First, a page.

“According to recent studies from the Egyptian Agricultural Research Centre, the productivity of crops such as tomatoes and oil crops in the Nile Delta have been decreased throughout the past 10 years, as a direct impact of climate change,” said Ghanem. He further explained that the productivity of grain crops was also decreased by 9% after temperatures rose two degrees, as well as resulting in consuming more water.
Ghanem added that climate change affects fish and animal production, as it decreases the appetite of animals for food because of the increase in heat and the spread of microbes. The salinity of Egypt’s lakes on the Mediterranean will be increased as well and this will negatively harm Egyptian fish stocks.
Elsafti explains that the effect of climate change on coastal areas cannot be prevented, but can only be, to a large extent, mitigated. This means that Egypt should fundamentally adapt its policies and planning around sustaining or adapting the use of coastal zones to climate change. Integrated coastal zone management (ICZM) should be flexible and highly tailored to the Nile Delta with a large input from the Egyptian society and academic institutions from all relevant disciplines.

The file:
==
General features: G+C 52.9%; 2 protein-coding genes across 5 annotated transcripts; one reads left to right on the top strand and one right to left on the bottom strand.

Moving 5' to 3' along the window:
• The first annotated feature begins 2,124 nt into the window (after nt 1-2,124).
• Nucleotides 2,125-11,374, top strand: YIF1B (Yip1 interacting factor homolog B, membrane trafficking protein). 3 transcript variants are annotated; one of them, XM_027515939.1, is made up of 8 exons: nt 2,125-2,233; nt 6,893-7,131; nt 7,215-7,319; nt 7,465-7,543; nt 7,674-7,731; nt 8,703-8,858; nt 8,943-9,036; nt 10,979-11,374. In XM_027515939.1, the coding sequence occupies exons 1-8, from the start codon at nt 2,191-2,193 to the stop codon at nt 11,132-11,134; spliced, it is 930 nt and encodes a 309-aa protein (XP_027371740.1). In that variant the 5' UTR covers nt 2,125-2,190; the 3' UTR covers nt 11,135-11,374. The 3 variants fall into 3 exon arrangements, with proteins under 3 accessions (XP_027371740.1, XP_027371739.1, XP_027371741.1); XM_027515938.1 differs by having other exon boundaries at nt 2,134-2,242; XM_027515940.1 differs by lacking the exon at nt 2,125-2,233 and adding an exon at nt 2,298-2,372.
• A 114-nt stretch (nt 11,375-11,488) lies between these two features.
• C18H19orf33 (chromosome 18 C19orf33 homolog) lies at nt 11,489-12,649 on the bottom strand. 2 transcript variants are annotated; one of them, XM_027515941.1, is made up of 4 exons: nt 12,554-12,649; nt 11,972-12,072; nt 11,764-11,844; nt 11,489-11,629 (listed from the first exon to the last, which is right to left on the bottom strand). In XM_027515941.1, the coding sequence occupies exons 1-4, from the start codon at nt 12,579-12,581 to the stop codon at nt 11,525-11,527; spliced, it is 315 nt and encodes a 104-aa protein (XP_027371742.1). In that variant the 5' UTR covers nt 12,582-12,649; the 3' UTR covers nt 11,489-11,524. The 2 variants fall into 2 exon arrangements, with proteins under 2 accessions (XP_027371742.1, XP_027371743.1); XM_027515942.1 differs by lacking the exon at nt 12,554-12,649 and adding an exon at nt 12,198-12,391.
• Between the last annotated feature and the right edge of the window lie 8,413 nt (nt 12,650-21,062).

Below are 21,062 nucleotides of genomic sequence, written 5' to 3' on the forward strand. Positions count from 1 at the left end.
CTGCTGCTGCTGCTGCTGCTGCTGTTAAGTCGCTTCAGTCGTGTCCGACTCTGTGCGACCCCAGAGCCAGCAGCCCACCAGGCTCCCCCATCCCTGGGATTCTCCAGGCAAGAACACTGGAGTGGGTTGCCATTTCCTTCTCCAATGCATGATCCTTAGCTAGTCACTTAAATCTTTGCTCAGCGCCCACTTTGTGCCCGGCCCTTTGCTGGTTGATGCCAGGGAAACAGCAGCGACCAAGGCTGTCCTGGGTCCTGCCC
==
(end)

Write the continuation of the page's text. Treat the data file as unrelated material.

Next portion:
“Another important point is the strategies adapted to protect the shoreline from erosion and protect the hinterland from temporary storm surge or permanent sea level rise and salt water submergence,” added Elsafti. According to the European Initiative for Sustainable Coastal Erosion Management (EUROSION), coastal management can be inactive, result in displacing coastal societies, holding the line (hard structures), moving seawards such as sand nourishment, or limited intervention by employing adjustments to cope with changes, according to Elsafti.
“Until recently, the favourite solution for engineers was employing hard structures like the coastal protections along Alexandria’s shoreline composed of large artificial concrete stones. This solution has internationally proven to be ineffective in the long run and has many negative effects on the marine ecology,” said Elsafti. He added, “a less intrusive protection along parts of Alexandria’s shoreline is submerged breakwaters, which can reduce erosion behind breakwaters but cannot protect against flooding or sea level rise.”